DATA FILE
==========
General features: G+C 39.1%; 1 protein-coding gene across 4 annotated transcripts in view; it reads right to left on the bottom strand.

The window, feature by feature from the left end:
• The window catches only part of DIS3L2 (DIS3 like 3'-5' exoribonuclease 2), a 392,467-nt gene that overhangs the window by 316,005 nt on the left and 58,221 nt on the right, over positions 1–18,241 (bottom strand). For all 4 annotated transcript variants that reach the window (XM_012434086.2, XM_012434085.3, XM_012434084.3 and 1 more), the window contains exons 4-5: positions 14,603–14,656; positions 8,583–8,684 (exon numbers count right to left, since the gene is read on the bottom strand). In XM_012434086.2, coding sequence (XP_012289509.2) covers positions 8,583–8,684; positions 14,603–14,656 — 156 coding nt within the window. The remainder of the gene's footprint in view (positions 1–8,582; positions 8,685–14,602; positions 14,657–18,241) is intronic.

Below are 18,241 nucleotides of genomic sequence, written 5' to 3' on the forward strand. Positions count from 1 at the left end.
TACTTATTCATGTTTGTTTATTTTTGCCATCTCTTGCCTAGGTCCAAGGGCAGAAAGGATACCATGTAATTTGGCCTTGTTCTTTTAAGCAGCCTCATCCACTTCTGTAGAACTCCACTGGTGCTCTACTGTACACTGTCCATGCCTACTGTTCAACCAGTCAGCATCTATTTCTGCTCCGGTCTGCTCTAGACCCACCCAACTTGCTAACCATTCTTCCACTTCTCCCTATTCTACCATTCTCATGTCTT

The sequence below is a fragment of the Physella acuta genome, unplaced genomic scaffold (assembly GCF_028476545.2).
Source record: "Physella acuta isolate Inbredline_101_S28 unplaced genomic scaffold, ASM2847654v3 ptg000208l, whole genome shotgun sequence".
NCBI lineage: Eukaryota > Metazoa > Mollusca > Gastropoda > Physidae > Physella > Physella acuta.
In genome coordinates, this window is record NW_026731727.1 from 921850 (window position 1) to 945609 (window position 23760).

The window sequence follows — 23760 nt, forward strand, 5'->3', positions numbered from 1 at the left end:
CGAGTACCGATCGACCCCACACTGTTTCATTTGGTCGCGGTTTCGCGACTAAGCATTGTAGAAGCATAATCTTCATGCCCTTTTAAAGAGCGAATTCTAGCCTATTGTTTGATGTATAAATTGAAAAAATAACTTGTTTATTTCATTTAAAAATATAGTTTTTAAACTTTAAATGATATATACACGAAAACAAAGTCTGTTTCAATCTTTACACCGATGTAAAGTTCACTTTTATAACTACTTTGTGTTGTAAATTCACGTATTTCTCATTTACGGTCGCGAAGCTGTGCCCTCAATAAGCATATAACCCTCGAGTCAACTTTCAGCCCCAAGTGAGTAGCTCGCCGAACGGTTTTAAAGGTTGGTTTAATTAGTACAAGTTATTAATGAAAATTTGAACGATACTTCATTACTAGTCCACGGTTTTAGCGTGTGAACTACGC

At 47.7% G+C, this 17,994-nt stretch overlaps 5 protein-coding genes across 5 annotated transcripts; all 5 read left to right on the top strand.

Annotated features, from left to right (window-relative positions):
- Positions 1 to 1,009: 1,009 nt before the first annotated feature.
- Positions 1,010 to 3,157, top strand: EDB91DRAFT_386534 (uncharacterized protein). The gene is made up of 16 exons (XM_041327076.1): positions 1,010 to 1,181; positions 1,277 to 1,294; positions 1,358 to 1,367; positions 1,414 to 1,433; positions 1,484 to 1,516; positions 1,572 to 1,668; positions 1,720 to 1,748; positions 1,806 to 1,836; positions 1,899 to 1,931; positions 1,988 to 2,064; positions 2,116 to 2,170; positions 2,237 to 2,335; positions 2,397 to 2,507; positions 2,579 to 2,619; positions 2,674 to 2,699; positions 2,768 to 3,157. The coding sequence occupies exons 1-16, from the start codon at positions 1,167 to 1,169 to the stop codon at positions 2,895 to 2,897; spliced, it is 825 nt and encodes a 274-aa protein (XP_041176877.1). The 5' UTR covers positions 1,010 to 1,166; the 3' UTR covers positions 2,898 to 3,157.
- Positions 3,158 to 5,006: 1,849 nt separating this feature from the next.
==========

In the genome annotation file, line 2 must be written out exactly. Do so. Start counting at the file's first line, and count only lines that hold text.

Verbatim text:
The window, feature by feature from the left end: